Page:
I’ve found a great little iPad app for accessing Wikipedia. It’s simple enough to use, but I really like it because it introduces a wonderful level of spontaneous discovery that could just be enough to help you over a case of writer’s block… or at least keep you entertained for longer than you meant. More importantly, it would be a fabulous tool to have on a school iPad for learners to use.
The tool is WikiLinks and is one of the best (ie: prettiest) Apps for accessing Wikipedia on the iPad that I’ve found so far (My copy of Discover has stopped working on my iPad 1, so I needed something else). The ability to access Wikipedia and save the pages for offline reference would have been reason enough to recommend the App, but it has a truly wonderful visual element that encourages one to delve further into a topic with a simple tap of the screen.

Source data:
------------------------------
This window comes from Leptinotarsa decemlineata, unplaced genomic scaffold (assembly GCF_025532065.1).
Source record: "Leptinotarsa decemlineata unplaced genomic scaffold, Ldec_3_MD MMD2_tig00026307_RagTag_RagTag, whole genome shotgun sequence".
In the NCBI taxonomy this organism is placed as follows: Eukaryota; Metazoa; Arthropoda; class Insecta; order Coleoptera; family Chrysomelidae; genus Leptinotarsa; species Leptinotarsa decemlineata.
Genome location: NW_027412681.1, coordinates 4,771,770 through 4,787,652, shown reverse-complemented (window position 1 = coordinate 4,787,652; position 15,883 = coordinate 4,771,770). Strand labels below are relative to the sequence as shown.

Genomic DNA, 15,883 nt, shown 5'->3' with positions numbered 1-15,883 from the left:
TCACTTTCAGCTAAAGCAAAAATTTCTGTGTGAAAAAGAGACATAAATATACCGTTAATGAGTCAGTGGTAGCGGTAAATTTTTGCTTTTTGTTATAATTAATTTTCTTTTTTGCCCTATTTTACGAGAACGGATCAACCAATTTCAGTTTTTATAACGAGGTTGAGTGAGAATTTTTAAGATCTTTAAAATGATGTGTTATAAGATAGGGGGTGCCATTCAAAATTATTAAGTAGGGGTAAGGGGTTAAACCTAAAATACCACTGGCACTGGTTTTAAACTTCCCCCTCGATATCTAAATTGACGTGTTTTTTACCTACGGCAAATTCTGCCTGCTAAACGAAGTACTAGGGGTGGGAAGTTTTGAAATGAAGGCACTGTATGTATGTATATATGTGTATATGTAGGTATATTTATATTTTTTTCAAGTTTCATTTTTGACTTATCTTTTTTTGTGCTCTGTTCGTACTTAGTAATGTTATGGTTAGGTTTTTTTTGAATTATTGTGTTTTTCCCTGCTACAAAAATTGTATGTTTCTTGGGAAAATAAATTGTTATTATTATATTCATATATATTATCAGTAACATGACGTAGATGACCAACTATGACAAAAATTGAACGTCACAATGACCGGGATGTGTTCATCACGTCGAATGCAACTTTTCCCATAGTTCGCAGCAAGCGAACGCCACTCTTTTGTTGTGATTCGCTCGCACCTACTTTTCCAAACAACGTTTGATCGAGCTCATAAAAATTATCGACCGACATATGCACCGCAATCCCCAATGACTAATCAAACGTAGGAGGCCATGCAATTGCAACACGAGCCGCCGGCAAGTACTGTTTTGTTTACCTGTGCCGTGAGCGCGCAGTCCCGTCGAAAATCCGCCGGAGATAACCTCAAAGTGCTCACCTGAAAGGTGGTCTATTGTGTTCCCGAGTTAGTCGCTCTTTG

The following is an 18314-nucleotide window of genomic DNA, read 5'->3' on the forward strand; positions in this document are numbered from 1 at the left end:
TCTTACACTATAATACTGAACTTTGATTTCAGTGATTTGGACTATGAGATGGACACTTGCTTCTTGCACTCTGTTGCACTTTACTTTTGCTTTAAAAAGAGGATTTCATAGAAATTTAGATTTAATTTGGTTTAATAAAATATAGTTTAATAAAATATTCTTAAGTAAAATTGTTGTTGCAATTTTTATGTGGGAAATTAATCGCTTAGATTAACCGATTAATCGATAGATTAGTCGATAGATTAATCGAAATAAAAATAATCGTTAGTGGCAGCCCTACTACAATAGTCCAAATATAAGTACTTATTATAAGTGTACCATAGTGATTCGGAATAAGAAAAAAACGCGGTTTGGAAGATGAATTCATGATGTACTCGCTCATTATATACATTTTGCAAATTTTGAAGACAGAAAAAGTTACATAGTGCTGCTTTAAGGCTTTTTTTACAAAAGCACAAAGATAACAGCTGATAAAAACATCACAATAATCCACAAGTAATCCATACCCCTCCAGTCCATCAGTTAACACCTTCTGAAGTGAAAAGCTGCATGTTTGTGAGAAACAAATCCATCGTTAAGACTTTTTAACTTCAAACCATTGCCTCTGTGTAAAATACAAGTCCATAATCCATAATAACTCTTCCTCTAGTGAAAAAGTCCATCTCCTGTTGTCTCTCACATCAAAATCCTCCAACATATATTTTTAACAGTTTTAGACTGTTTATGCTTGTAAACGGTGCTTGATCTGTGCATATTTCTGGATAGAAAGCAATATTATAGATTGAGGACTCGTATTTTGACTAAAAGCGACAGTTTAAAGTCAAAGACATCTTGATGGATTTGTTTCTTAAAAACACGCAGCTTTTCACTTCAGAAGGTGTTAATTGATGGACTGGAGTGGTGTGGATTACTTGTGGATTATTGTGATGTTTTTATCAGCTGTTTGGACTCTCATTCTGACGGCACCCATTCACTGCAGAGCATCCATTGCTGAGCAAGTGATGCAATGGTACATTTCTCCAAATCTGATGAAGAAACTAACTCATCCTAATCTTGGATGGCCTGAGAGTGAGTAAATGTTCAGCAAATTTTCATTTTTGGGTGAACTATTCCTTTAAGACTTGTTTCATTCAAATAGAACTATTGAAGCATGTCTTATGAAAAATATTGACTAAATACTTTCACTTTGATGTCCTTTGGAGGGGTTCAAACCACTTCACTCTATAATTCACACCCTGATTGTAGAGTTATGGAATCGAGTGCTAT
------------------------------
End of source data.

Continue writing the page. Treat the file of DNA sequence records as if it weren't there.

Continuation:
Rather than engage in a fruitless attempt to describe what the App does, here are a couple of screengrabs that will show you (see, I remembered that the key to good writing is “show, don’t tell”!):
The visual links suggested are not always obviously related, which encouraged me to tap on them to find out more… and before I knew it, I was transported into all sorts of loosely related and (to me) fascinating backwaters of learning. I was completely engaged in reading and learning in a way that reminded me of the time I first encountered a copy of Brewer’s Dictionary of Phrase and Fable.
The available tools are shown in this grab:
For me, WikiLinks is a great example of an App that encourages deeper learning, shows what could be possible when we are allowed to access online tools in school, and that demonstrates that sometimes the nature of the technology does allow us to work in newer ways.
All in all, WikiLinks is highly recommended —
and especially as it’s currently reduced to only £1.49 The price is back up to £2.49, but, it is still well worth it… especially as it’ll also run on your iPhone/iPod Touch! Visit the developer’s website for more information: WikiLinks.net. Enjoy.